‘Allow funding to follow all students to their school’

The research demonstrating how Ontario’s educational funding is deeply anachronistic is piling very high. By actively disregarding the best funding practices from jurisdictions throughout the free world, Queen’s Park is holding back Ontario education and Ontario students.

More evidence of this fact emerged in an op-ed entitled Let school money follow students,  written by David Hunt, education director at the think-tank Cardus, that appeared yesterday in the Financial Post.

Hunt responded directly to two questions posed earlier in the month by The Globe and Mail columnist Marsha Lederman: “In our secular society, why is any province funding religious schools? And why on Earth are we subsidizing private schools that are out of reach for most families?” Hunt suggested Lederman’s questions were rhetorical, but even if so, they were asked in earnest and reflect the thinking of other well-meaning, thoughtful, civic-minded individuals.

Hunt provided answers to from three broad perspectives: global, historical, and cultural perspectives. And it is good that he did. For his responses are factual and current. To the policy discussion about public education funding, Hunt adds up-to-date, empirically researched information. The data from Canadian and other places’ educational experiences are absent in the public conversation about public education. Rather, in their place, old assumptions and incorrect stereotypes  too commonly dominate public attitudes toward independent schools. But how can we reject facts when devising the best possible public policy? Indeed, are not facts and truth not indispensable to the formulation of public policy?

According to Hunt “in 100 countries, representing 94 per cent of the world’s population, taxpayers fund independent schools at least partially.” We reproduce the concluding paragraph from his article. He responds to the tired, no-longer-true assumptions about children who graduate from religious schools.

“A comprehensive 2021 review of the academic literature shows independent schools excel in helping students become good, engaged citizens. Religious independent schools excel at imparting and encouraging political knowledge, civic engagement, and respect for the civil liberties and opinions of others. “On almost every measure, independent-school attendance enhances civic outcomes,” says Dr. Ashley Berner, director of the Johns Hopkins Institute for Education Policy. “Thus, democratic policy-makers can have confidence that expanding access to independent schools while ensuring their quality is likely to enhance the civic capabilities of young people and lead, eventually, to a more civically integrated and politically engaged public.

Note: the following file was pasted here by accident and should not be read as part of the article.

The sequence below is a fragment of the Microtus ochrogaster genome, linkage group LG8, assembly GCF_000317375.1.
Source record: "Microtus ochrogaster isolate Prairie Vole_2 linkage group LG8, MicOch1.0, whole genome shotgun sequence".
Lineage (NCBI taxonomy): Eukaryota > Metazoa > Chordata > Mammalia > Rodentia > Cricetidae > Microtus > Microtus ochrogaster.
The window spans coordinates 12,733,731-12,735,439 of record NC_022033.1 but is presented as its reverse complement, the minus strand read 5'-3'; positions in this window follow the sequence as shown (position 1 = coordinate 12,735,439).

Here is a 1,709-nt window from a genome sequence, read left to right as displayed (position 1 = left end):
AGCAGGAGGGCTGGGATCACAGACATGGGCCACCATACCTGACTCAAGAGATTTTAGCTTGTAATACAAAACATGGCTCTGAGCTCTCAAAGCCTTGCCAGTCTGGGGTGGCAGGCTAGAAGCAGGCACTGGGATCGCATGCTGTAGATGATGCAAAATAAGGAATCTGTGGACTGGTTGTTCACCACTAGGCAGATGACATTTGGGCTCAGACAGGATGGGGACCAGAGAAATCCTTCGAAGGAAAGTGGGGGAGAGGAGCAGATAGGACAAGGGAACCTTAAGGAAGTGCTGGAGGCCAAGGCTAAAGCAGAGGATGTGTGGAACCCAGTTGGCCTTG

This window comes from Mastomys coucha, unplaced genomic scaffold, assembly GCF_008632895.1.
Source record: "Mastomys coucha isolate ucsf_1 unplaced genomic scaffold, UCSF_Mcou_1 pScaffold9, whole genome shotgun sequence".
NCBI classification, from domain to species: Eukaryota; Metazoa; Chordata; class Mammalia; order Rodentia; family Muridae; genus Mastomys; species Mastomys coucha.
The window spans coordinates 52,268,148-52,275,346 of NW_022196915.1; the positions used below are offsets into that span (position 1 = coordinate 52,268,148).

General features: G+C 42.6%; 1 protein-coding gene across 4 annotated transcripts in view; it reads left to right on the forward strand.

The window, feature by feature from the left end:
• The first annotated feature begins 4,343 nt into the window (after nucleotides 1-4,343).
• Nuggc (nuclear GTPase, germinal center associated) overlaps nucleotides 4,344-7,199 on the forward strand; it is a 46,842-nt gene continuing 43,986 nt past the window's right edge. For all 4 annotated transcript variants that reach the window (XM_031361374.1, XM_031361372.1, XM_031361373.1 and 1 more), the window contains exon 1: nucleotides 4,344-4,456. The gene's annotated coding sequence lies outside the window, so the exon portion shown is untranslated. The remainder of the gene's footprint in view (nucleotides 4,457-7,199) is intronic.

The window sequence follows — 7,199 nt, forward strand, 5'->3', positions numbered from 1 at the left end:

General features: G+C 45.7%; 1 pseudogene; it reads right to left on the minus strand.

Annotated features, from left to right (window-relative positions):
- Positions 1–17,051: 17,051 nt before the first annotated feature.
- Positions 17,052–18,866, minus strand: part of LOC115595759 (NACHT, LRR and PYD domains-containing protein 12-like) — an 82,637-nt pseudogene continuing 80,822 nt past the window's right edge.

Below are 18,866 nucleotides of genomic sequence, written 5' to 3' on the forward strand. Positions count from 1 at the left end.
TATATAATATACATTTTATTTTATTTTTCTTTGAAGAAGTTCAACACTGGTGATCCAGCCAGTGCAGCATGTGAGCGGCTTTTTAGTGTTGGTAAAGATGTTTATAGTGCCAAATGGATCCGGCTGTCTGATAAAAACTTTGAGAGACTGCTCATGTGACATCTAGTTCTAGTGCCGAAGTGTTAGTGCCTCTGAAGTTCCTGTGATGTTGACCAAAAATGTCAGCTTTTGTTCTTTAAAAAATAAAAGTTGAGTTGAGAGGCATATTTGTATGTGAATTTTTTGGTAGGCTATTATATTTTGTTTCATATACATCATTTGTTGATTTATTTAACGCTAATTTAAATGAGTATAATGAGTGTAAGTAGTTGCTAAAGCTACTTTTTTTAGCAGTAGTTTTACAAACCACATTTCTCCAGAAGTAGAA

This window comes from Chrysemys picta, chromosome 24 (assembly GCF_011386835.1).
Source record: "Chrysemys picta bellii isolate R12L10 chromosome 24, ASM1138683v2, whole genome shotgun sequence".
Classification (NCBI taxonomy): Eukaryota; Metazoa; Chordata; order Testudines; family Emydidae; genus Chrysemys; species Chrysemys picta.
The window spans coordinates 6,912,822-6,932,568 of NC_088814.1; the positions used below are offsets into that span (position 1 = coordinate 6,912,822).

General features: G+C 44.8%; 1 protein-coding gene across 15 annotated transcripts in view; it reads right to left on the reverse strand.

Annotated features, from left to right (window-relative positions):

Why would we want to limit the number of students who can benefit from such an education? Most especially, when all society reaps the benefits? Rather than defund religious schools, it’s time to allow funding to follow all students to their school of best fit — religious or non-religious.”

We commend Hunt’s op-ed to everyone seeking out the facts of the matter of adopting the best public educational policy. His article is an excellent starting point. Hunt makes his case on the basis of substantive comparative, cultural and historical arguments. GAJE points out however, that he avoids arguments on the basis of eliminating the blatantly unfair, unjust, discriminatory policy that is the hallmark of Ontario’s current educational funding policy.

Hunt’s article is available at:



If you wish to contribute to GAJE’s lawsuit for fairness in educational funding, please click here.

For further information, please contact Israel Mida at: imida1818@gmail.com

Charitable receipts for donations for income tax purposes will be issued by Mizrachi Canada. Your donations will be used for the sole purpose of underwriting the costs of the lawsuit.


Shabbat shalom and gmar chatimah tovah.

Grassroots for Affordable Jewish Education (GAJE)

September 30, 2022

Posted in Uncategorized
Like Us on Facebook!
Parents Tell Their Stories

We would like to share personal stories about how the affordability issue has affected families in our community. We will post these stories anonymously on our Facebook page and on our website.

We will not include any personal information such as names, schools, other institutions, or any other identifying information. We reserve the right to edit all submissions.

To share your story, either send us a message on our Facebook page or email us @ info @ gaje.ca.

%d bloggers like this: